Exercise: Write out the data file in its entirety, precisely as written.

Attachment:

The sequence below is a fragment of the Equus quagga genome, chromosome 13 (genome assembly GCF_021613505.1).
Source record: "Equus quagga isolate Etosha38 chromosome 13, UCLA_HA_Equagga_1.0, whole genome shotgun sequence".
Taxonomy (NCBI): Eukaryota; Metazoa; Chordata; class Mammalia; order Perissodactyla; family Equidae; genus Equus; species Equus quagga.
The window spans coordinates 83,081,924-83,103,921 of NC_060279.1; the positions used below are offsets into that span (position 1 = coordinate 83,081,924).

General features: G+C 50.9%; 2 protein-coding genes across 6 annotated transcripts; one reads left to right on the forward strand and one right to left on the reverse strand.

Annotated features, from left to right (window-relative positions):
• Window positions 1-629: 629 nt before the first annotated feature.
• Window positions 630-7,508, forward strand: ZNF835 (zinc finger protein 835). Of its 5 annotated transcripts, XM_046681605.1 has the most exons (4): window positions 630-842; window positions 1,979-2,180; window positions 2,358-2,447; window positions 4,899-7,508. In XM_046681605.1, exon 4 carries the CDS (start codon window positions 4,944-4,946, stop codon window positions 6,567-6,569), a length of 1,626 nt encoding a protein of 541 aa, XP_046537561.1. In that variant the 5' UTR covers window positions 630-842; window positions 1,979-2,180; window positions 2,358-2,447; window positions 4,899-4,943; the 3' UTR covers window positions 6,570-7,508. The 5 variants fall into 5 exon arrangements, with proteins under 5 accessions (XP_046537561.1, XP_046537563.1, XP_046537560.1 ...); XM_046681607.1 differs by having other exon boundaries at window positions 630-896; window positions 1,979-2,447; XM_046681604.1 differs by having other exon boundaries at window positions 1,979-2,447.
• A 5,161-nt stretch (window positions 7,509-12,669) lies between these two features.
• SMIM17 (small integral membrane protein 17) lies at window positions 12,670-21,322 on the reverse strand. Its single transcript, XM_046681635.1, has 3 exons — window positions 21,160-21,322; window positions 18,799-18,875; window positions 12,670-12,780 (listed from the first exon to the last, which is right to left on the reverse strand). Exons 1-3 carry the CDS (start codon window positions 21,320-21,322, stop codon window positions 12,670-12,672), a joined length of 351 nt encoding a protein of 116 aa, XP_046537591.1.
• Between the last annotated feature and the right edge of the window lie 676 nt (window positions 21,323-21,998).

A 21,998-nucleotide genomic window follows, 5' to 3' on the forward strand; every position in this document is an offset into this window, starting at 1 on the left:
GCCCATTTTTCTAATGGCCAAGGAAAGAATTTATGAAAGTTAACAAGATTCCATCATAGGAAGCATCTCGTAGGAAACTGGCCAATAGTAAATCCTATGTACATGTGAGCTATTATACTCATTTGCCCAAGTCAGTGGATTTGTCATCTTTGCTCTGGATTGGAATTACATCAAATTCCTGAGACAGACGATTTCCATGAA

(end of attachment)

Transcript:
The sequence below is a fragment of the Equus quagga genome, chromosome 13 (genome assembly GCF_021613505.1).
Source record: "Equus quagga isolate Etosha38 chromosome 13, UCLA_HA_Equagga_1.0, whole genome shotgun sequence".
Taxonomy (NCBI): Eukaryota; Metazoa; Chordata; class Mammalia; order Perissodactyla; family Equidae; genus Equus; species Equus quagga.
The window spans coordinates 83,081,924-83,103,921 of NC_060279.1; the positions used below are offsets into that span (position 1 = coordinate 83,081,924).

General features: G+C 50.9%; 2 protein-coding genes across 6 annotated transcripts; one reads left to right on the forward strand and one right to left on the reverse strand.

Annotated features, from left to right (window-relative positions):
• Window positions 1-629: 629 nt before the first annotated feature.
• Window positions 630-7,508, forward strand: ZNF835 (zinc finger protein 835). Of its 5 annotated transcripts, XM_046681605.1 has the most exons (4): window positions 630-842; window positions 1,979-2,180; window positions 2,358-2,447; window positions 4,899-7,508. In XM_046681605.1, exon 4 carries the CDS (start codon window positions 4,944-4,946, stop codon window positions 6,567-6,569), a length of 1,626 nt encoding a protein of 541 aa, XP_046537561.1. In that variant the 5' UTR covers window positions 630-842; window positions 1,979-2,180; window positions 2,358-2,447; window positions 4,899-4,943; the 3' UTR covers window positions 6,570-7,508. The 5 variants fall into 5 exon arrangements, with proteins under 5 accessions (XP_046537561.1, XP_046537563.1, XP_046537560.1 ...); XM_046681607.1 differs by having other exon boundaries at window positions 630-896; window positions 1,979-2,447; XM_046681604.1 differs by having other exon boundaries at window positions 1,979-2,447.
• A 5,161-nt stretch (window positions 7,509-12,669) lies between these two features.
• SMIM17 (small integral membrane protein 17) lies at window positions 12,670-21,322 on the reverse strand. Its single transcript, XM_046681635.1, has 3 exons — window positions 21,160-21,322; window positions 18,799-18,875; window positions 12,670-12,780 (listed from the first exon to the last, which is right to left on the reverse strand). Exons 1-3 carry the CDS (start codon window positions 21,320-21,322, stop codon window positions 12,670-12,672), a joined length of 351 nt encoding a protein of 116 aa, XP_046537591.1.
• Between the last annotated feature and the right edge of the window lie 676 nt (window positions 21,323-21,998).

A 21,998-nucleotide genomic window follows, 5' to 3' on the forward strand; every position in this document is an offset into this window, starting at 1 on the left:
GCCCATTTTTCTAATGGCCAAGGAAAGAATTTATGAAAGTTAACAAGATTCCATCATAGGAAGCATCTCGTAGGAAACTGGCCAATAGTAAATCCTATGTACATGTGAGCTATTATACTCATTTGCCCAAGTCAGTGGATTTGTCATCTTTGCTCTGGATTGGAATTACATCAAATTCCTGAGACAGACGATTTCCATGAA